Eamonn Darcy v Ben Crenshaw in the Ryder Cup singles at Muirfield Village on Sunday, September 27, 1987. The man from Delgany, County Wicklow walks off the first hole one–down to the USA star when suddenly, a big lump of Americana jumps into his path.
Darcy recalled the moment: “The crowds are eight deep on either side of the passageway to the next tee. This huge guy jumps out into the middle of this little laneway.
“He’s got to be at least 25 stone and he’s frothing at the mouth and screaming ‘kill ‘em Ben, take no prisoners.’ I thought to myself ‘jaysus, this is going to be good’.
“Did I think of giving him a dig? No way! He was just too big. He’d have killed me! It was very intense but laughable in its own way. But we got on with it. Ben and I were talking, not too much, but polite and friendly and giving putts and stuff.”
Ah, bliss. The good old days pre-Covid pandemic when the Ryder Cup crowds were genuinely eight deep and the passions, especially in the away matches, were uber-intense. This year’s staging at ‘Whispering’ Straits, with Europe captained by our own Pádraig Harrington is unlikely to be blessed with anything like the huge galleries of the past, but having the match played will be an achievement in itself.
And this being Ryder Cup year, Eamonn Darcy’s feat of 1987 in defeating Ben Crenshaw at the 18th in Muirfield Village will get plenty of exposure – and rightly so. But before rebooting the memories of Darcy’s unforgettable and legendary putt to win a crucial point for Europe, thereby kicking open the door to an historic first victory on American soil, what’s happening for Eamonn in 2021? Not a lot, is the answer, at least in terms of his transition from tournament player to after-dinner speaker. Speaking from his 42-acre holding in Enniskerry, County Wicklow, Eamonn said:
“This covid is a real headache. Since I stopped playing competitively in 2018, I’ve been doing after-dinner speaking at golf clubs and events, and playing a bit of golf with corporate people and really enjoying it.
“I’ve plenty of stories to tell and I’m looking forward to getting back to it when restrictions are lifted. I had a good few corporate days lined up last year but they all went out the window. At the moment I have a routine for each day and I’m quite busy till probably around 11.30 every morning. I’ve got a few horses, a few cattle, some goats, and dogs. They all need feeding and cleaning out and all that kind of stuff.”
County Wicklow born and bred, Eamonn grew up around golf. His family lived at Bellevue Cottages which backed onto the old fourth green at Delgany golf club. He was the third of six children, five boys and a girl born to Christy and Rita Darcy. Sadly, his mother died in 1963. She was 36 and died of a brain hemorrhage. His dad was 39.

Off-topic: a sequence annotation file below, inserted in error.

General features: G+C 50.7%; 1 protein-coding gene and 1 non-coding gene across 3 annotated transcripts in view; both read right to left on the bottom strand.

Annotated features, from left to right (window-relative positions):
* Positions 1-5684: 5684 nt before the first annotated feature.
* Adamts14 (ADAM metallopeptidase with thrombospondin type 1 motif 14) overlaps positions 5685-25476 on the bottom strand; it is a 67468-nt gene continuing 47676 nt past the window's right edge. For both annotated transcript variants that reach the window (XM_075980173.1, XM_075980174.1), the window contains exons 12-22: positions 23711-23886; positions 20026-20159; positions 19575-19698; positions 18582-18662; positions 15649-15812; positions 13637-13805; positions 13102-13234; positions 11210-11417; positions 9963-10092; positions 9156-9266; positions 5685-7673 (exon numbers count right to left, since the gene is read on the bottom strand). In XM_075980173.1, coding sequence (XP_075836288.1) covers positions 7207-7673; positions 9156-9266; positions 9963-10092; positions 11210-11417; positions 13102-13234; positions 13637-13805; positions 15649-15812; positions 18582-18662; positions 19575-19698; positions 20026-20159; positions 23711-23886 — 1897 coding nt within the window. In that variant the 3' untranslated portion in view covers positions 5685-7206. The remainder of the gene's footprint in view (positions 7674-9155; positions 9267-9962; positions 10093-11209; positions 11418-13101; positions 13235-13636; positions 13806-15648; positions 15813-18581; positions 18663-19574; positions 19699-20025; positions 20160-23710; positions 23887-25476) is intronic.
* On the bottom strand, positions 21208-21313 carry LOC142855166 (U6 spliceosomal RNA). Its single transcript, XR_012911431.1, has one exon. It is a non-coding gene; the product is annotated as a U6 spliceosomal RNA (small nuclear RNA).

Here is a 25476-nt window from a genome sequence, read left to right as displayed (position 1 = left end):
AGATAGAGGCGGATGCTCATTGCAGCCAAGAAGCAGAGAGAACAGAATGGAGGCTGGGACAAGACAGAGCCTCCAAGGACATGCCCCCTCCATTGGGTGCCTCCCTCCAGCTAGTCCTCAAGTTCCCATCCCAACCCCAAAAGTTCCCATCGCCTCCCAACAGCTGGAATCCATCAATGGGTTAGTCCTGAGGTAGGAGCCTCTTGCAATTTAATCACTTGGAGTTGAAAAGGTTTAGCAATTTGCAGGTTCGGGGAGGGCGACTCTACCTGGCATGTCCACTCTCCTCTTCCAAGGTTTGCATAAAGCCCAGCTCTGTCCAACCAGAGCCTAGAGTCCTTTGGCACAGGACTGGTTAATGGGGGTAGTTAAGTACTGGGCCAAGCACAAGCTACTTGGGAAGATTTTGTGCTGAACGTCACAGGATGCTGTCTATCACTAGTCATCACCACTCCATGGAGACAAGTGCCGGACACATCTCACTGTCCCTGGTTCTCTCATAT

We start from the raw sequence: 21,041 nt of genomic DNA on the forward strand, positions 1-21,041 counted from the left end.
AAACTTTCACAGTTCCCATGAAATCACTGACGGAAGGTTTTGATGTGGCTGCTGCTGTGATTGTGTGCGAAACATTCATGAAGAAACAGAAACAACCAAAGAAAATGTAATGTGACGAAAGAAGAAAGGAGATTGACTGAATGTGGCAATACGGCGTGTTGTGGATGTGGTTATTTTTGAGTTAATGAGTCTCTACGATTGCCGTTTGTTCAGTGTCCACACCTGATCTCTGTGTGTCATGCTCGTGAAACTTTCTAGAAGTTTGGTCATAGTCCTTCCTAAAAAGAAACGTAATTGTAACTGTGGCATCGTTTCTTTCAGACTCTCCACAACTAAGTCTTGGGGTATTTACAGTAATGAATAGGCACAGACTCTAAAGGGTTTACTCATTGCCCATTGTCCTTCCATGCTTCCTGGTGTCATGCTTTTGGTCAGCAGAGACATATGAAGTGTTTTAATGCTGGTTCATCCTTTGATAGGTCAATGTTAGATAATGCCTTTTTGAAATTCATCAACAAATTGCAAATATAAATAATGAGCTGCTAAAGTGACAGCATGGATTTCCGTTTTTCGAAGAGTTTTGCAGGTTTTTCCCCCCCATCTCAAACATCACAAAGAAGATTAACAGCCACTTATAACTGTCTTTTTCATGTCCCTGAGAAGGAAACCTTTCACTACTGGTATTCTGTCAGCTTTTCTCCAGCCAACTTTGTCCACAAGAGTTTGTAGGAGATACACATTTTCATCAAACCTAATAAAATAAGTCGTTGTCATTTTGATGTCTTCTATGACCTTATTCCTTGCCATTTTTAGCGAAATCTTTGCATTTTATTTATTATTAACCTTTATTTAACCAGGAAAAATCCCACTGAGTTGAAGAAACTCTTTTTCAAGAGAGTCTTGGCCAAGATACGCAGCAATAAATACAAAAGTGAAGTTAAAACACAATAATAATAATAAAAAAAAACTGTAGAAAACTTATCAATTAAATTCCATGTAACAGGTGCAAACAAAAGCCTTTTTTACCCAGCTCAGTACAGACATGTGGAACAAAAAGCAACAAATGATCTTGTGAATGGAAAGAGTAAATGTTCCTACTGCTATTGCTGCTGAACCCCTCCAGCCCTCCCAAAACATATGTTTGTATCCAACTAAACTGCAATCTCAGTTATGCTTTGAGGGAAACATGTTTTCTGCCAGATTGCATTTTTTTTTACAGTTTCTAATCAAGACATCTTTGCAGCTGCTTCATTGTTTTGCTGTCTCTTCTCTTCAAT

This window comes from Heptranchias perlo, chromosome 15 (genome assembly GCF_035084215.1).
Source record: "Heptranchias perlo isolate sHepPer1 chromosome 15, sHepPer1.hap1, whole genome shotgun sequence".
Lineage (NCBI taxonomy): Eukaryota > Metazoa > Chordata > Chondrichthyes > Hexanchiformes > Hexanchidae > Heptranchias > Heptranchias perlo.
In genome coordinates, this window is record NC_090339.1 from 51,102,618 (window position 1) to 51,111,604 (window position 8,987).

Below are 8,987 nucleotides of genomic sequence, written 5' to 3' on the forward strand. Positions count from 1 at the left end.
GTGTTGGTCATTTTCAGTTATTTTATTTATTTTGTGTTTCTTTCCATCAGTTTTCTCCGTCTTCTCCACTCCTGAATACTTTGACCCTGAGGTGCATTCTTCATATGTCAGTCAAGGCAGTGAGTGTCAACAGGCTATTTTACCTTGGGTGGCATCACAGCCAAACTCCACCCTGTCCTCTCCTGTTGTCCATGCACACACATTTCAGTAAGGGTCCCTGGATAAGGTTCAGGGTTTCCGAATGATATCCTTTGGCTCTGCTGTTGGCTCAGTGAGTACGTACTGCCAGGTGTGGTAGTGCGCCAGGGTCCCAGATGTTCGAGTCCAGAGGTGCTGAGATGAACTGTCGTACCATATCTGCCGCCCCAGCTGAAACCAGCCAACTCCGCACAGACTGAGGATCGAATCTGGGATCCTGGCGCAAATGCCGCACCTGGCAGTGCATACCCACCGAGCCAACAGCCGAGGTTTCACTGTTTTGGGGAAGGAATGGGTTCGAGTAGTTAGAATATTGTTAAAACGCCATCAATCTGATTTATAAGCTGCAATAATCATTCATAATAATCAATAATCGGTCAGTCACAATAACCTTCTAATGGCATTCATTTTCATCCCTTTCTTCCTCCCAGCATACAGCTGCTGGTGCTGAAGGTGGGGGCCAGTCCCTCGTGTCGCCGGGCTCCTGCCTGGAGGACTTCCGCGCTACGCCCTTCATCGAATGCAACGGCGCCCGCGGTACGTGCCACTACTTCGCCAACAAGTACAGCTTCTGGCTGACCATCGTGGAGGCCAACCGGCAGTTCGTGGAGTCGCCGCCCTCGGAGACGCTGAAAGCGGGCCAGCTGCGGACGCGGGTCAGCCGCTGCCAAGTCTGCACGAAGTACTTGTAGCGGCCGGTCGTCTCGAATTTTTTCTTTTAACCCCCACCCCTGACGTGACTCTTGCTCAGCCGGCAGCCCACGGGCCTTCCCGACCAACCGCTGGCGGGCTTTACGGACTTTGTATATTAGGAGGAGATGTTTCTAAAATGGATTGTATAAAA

“I vaguely remember my mother used to complain of headaches. When something is real negative you block it out of your mind. That’s just something I’ve always done,” said Eamonn.
That cannot have been easy but the outdoors life and horses in particular became young Eamonn’s passion. The owner of a local riding school, a man named Jimmy McGee – no relation to the late, great sports broadcaster of the same name – gave Eamonn carte blanche to saddle up and ride out horses daily.
“When I was young my passion was horses. I loved it. Absolutely loved it. I had my sights set on career as a jockey. I was under nine stone, then suddenly I just sprouted up. I just started maturing and that was the end of it. Looking back, probably the best thing that ever happened me was that I got bigger at that time,” he said.
The young Darcy could hardly have foreseen how he would make a living at golf but the pedigree was well established in his family.
“Golf was in my family line. My great grand-uncle Pat Doyle was the first pro in Delgany in 1908. He moved around a bit in Ireland, and in 1912 decided to go to America. He had booked his passage on the Titanic but the train to Cobh was late and he missed the boat. How lucky was that!
“Later he went to America and played in the famous 1913 US Open at Brookline won by the amateur Francis Ouimet. Pat finished 10th in that Open. He made a good career as a pro in America. Among his pupils were US President William Taft and the boxing legend Joe Louis. Closer to home my dad was an artisan member at Delgany and played off scratch for many years. His brother, Jack Darcy, was a pro in Bath in England. I caddied and played at Delgany,”said Eamonn.
By the age of 16, Eamonn, a 12 handicap, found himself wondering: “what now?” The answer came from Jimmy Bradshaw, brother of the great Harry, who was the professional at Delgany golf club. Jimmy had heard that Wattie Sullivan, the Grange GC professional, was looking for an assistant and suggested young Darcy as a possibility
“Wattie Sullivan took me on as an assistant in Grange when I was 16. He paid me £3 a week, for working mostly in the shop. When I was there a few months a man named Spencer Freeman who was in his seventies, got me to play nine holes with him every morning, five days a week. He used to give me 30 shillings for each round, so that was a nice boost to my earnings. He had been one of the founders of the Irish Hospital Sweepstakes.”
After a couple of years at Grange, Eamonn felt he needed more playing time.
“I saw an ad in the magazine ‘Golf illustrated’ for a job at Erewash Valley in Derbyshire. I applied and went over to Holyhead to meet the pro, David Parsonage, because his parents lived there. He was a lovely, lovely man and a really good golfer. That was in November 1969. He offered me the job and I went back in the April of 1970 to start my career in Erewash Valley.